29. Before I get snagged with a piece of rope…let me say that I was raised as a banker's daughter. I lived growing up through the Carter Administration where the interest rates drove my father to sleepless nights and doing his utmost to keep everything going at his branch. He did it. He had integrity and did what was right, and what is right, is not always easy. I work as a mortgage broker. I have for 7 years now. I am finding that these past few years are beginning to mirror the Carter Administration, especially of late. Just today, every lender I deal with was emailing their take on the FHA changes. We are basically doing a sword dance, trying to get our feet cut out from underneath us while trying to deliver an honest product.As a broker, I divulge EVERYTHING. I have the option to work as a mortgage banker, where good faith estimates vary in what they disclose from a broker. I have been licensed as a loan originator in my state since it was mandated in 2007. We had a background check, fingerprinting, and a test. Every year we renew, and pay fees. ONLY BROKERS though, not folks that work for banks, until this year. Now, with the mandating of the NMLS I need to resubmit my fingerprints, background check, and transfer my license yet again. Mind you, this is for brokers. I believe banks are also beginning, but this depends on their governances. In addition to the transfers and resubmissions, there are fees attributed to each one as well. Couple that with lenders who are reluctant to sign off on loans, even though the file is solid, the industry is undergoing a massive restructuring. USDA is waiting for their monies to run out, it is anticipated by April 30th, 2010. FHA has increased its Up Front Mortgage Insurance Premiums from 1.75 to 2.25 of the base loan amount, and instead of a flat 3.5% down payment, now requires differing downs depending on risk layering. This was for all CAIVR numbers ordered AFTER April 5th. Let's not even discuss the HVCC appraisals! You, the borrower gets to pay for it up front, however, the majority of lenders will not accept a transfer of one appraisal to another lender. They have been requiring new ones if the file needs to transfer programs or lenders. You may not speak to the appraiser to discuss the property or even ask if it will stand a chance at coming in at value. Then, the client can contest the value, at their own cost sometimes, if it comes in too low. All this because a government official decided that a few crooked bankers and appraisers painted the entire industry with the same brush. How is this benefiting the consumer? The new Good Faith Estimate doesn't require a signature any longer either. Only the signatures on the Truth in Lending and subsequent paperwork.IF, by chance some charges come into play that were not disclosed up front by someone, it potentially comes out of the loan officer's pocket. Please tell me how this is just and fair.Again, the pedulum generally swings FAR to one direction before it finally settles somewhere in the middle. This was the case with Women's Rights, and is the case with banking reform. Hence, my entry in to school, and the hesitence in lauding this "reform" as anything other than a bad experiment.Again, I am simply a voice crying out in the wilderness of mortgages. I have no experience in the derivative market, nor, do I care to. Other than that….I'm okay 🙂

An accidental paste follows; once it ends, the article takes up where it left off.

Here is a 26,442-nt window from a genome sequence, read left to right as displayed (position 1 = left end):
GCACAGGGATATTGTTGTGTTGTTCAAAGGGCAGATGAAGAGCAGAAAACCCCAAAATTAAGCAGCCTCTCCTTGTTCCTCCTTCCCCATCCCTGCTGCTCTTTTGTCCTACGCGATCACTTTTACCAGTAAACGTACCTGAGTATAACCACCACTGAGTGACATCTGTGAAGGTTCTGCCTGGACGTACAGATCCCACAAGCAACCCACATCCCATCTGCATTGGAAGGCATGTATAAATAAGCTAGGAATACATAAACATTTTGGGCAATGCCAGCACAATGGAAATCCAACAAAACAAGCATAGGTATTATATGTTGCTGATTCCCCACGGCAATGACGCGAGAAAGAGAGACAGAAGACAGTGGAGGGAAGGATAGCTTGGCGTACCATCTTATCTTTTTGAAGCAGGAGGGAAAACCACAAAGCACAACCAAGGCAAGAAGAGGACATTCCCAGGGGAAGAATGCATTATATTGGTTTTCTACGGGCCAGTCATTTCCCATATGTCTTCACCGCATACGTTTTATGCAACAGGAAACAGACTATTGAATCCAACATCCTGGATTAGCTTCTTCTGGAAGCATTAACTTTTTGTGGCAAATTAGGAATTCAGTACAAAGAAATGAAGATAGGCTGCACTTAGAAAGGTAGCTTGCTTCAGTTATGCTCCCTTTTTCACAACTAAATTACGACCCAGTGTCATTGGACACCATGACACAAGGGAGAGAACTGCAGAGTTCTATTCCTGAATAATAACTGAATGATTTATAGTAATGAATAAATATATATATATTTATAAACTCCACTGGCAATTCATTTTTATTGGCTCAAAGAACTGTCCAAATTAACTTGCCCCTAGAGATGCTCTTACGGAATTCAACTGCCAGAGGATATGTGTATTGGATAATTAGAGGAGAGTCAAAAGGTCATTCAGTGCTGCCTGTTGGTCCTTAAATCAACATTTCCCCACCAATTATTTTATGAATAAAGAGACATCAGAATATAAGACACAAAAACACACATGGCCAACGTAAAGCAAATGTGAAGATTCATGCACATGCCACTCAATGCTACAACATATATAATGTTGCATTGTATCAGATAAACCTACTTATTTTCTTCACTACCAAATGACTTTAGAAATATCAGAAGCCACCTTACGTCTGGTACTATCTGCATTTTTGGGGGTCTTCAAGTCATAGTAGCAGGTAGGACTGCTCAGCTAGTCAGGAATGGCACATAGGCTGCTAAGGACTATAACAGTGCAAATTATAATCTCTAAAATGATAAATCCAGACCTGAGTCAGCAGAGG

30. Well, who are the good guys? The folks at Goldman Sachs who are currently under investigation by the SEC? The Treasury Secretary who can't figure out how to pay his taxes on time? So you really want the fox to guard the hen house after all…Seriously, according to the one Economics professor at my college (who is a diehard Democrat), the Finance Reform Bill is another stop-gap measure that really does not address the more serious problem of effective regulation and has more holes than a pound of Swiss cheese (I do occasionally talk to other academics who are more familiar with some of this stuff than I am). Did you even think that the vote was might have been a political tactic by the Democrats to try and make the GOP look bad in the upcoming primaries and fall elections? Or would you prefer that the bill be rushed through Congress, signed into law by the president, and we'll worry about the details later (like the health care law), leading to another round of Tea Party activity? (Please note the phrase used).Is there a problem with financial reform that looks out for the interests of taxpayers? Is there a problem with the GOP looking out for the long-term financial stability of this nation?Before everyone gets bent out of shape on this issue, we should just wait a few days and let tempers simmer a bit–especially after the excitement and discourse of the previous blog. A Senate subcommittee will begin interviewing Goldman executives tomorrow, and even Republicans are saying that they will support debate by the end of the week (they just want time to consider the bill before beginning debate–particularly examining loopholes regarding potential government bailouts of institutions deemed "too big to fail"). Even Democrats and Independents (such as Bernie Sanders of Vermont) are concerned that the bill doesn't go far enough, which is one of the reasons why the Republicans are delaying the vote. By the way, I don't think Ben Nelson is really representative of the Democrats, so I don't think you can rationally consider his lack of support for the bill a sign of bipartisanship.